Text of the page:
Check out this NOAA project that lets you track 3 decades of tropical storms

Has Hurricane Sandy sent your running for bottled water and bread? Find yourself mesmerized by the Weather Channel during tropical storm season? You can put your weather fetish to work with Cyclone Center, a new citizen scientist project.

Cyclone Center allows users to view and help classify three decades of tracked tropical storm data. This data needs analysis as most of it passed over detection — the storms did not hit major population areas. Are you willing to login and decipher this data to establish weather patterns in areas of the world that lack developed weather trends?

Check out this NOAA project that lets you track 3 decades of tropical storms

Gauging the intensity of tropical storms
Cyclone Center uses two criteria — temperature and pattern — to determine the intensity of the over 300,000 images of storms within in its tropical storm database. How did they acquire so many images? By culling three decades of information from infrared sensors placed on satellites in geosynchronous orbit.

By presenting infrared temperature data in color, it becomes much easier to analyze the intensity of a storm. Previously, scientists used a chart of black, white, and gray scale shades to determine strength in the days before color monitors and printers.

Colder sections of the storm, denoted in blue, are typically at the center and at high altitudes. Cyclone Center uses a gradient moving from pink to blue to denote a change in temperature within a storm. Green and red are left off the scale so that color-blind individuals can join in on the project.

This gradient represents an unusual temperature span — from 9°C to -85°C — but these are the temperatures recorded at such extreme altitudes. Blue areas near the center of tropical storms routinely hit -75 to -80°C, with these cold areas most responsible for creating extremely high wind-speeds and torrential rain.

The goal of Cyclone Center is to use the power of citizen scientists to establish weather patterns in areas of the world that lack developed weather trends. The conclusions could also be used to extrapolate the movements and transitions in storm strength of tropical storms that encounter populated areas.

Check out this NOAA project that lets you track 3 decades of tropical stormsS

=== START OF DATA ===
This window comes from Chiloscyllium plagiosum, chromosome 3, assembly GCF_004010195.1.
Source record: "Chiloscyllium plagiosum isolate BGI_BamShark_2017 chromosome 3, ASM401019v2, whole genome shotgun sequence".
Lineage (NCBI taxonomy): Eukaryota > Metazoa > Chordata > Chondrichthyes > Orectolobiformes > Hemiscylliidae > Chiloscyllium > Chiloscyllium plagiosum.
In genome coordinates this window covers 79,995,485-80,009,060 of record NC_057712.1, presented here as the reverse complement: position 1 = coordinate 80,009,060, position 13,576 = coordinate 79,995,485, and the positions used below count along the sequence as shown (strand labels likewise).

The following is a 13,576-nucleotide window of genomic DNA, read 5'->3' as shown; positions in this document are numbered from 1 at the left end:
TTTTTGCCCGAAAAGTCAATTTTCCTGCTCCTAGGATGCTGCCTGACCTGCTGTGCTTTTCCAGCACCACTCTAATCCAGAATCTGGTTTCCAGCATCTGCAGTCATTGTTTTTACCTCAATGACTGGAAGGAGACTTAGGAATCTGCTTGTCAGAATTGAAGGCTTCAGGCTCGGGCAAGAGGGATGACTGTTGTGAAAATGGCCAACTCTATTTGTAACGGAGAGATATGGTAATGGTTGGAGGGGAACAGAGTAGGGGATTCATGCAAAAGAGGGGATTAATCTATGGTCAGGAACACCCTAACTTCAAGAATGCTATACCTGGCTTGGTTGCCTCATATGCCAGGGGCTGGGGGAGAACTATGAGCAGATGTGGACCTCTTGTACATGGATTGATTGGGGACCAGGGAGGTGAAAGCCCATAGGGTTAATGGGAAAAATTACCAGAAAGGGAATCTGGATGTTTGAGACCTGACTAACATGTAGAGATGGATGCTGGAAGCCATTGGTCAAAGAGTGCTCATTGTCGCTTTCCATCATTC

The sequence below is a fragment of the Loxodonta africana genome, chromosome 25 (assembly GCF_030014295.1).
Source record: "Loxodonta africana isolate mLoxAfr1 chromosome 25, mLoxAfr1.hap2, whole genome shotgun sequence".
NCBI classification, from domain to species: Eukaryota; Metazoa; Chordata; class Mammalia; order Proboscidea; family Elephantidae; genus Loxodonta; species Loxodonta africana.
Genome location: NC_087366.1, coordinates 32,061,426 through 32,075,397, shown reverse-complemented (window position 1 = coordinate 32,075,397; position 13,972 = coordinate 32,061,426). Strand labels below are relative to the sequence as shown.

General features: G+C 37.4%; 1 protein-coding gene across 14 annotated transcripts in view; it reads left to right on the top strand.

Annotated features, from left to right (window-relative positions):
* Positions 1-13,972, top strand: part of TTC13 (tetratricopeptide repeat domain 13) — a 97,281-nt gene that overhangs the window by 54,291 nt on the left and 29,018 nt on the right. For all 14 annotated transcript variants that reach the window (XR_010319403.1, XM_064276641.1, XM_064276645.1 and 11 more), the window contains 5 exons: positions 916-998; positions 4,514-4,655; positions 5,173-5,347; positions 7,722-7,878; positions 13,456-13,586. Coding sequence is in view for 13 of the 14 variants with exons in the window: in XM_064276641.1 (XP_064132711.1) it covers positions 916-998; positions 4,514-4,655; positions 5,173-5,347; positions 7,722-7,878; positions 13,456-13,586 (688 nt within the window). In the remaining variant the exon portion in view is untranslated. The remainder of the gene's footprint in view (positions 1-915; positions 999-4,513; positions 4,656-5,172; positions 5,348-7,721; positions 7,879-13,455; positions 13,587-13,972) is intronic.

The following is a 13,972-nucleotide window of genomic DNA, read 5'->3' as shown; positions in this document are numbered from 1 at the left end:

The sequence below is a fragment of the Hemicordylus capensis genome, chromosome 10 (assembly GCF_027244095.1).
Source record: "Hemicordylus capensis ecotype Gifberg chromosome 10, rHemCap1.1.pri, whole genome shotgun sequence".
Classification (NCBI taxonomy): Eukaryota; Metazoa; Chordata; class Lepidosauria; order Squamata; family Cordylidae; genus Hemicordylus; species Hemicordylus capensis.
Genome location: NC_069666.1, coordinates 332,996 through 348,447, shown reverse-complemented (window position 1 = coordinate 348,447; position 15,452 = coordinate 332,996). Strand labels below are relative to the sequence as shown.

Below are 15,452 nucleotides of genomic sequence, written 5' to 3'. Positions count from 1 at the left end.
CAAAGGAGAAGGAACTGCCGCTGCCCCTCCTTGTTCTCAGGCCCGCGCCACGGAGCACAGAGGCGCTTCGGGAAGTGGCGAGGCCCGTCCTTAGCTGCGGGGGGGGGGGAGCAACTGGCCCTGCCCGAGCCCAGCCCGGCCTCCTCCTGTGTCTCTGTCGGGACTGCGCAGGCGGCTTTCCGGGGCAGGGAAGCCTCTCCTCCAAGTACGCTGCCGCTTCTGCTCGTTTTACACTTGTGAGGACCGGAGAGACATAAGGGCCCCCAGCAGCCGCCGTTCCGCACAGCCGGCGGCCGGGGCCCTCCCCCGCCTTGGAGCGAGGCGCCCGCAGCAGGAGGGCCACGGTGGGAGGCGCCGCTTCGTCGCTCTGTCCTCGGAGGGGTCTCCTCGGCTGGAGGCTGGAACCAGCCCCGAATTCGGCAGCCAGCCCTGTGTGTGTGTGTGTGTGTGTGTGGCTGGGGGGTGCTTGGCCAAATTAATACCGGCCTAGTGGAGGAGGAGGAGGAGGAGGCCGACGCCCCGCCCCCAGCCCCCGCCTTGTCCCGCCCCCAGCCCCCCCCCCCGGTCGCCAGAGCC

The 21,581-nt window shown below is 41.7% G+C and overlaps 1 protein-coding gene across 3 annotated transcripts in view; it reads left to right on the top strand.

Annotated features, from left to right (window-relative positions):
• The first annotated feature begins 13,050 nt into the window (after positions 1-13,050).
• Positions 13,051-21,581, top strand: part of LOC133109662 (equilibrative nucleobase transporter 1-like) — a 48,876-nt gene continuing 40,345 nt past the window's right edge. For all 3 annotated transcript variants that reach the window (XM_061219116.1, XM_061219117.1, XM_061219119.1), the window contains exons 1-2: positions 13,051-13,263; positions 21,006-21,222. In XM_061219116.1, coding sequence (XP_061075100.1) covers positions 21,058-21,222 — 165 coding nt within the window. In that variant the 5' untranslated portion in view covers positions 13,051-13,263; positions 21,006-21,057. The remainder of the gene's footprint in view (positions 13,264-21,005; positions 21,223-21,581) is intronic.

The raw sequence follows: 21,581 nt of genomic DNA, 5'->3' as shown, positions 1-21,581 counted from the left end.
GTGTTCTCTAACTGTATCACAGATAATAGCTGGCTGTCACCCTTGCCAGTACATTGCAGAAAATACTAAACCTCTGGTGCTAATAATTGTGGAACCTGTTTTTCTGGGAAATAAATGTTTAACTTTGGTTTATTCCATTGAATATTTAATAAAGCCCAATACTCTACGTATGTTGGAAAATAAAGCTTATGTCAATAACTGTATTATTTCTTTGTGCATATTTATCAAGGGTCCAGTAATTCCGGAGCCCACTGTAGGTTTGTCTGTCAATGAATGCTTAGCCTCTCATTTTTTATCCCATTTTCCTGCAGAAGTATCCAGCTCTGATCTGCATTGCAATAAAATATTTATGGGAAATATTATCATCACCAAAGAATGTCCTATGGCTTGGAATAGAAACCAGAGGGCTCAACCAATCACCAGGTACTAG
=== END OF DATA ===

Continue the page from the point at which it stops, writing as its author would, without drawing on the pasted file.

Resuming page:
Why not use computers to sift through the data?
While the color/temperature based part of storm would be relatively easy for a computer to quantify, human data-sifters are much better at comparing images and making subjective decisions.

This advantage in pattern discernment plays a large role in the second part of these 300,000 images used to determine storm intensity. The patterns present at the center of the storm and the overall shape of the storm itself yield a phenomenal amount of information about a storm, as a storm becomes more organized as it intensifies. Both temperature and pattern govern storm intensity — check out the diagram from Cyclone Center above to see how the right mix of temperature and shape

Get involved
When a citizen scientist begins a round at Cyclone Center, they are given two images of the same storm. These two pictures are infrared data measurements taken twenty-four hours apart, and the user selects, based on the color, which image appears more intense. If either image shows an change in a large color region, resulting in a change in storm intensity, the data is then used to tell if the storm gained or lost strength over the twenty-four hour interval.

As the citizen scientist progresses through a decision tree guided by the Dvorak Technique, a set of well established meteorology analysis rules, the user is prompted to look for patterns and maybe, just maybe, find an occasional eye of the tropical storm. Spotting a eye is actually quite rare — when a user spots such a phenomenon, the questions immediately center on the formation.

You can register and help scientists determine tropical storm intensity at CycloneCenter.org. The Cyclone Center project is funded by NOAA'S National Climatic Data Center, the Cooperative Institute for Climate and Satellites, the University of North Carolina at Asheville, and Zooniverse.

Top image by NASAGoddard Photo and Video/CC. Additional images courtesy of Cyclone Center.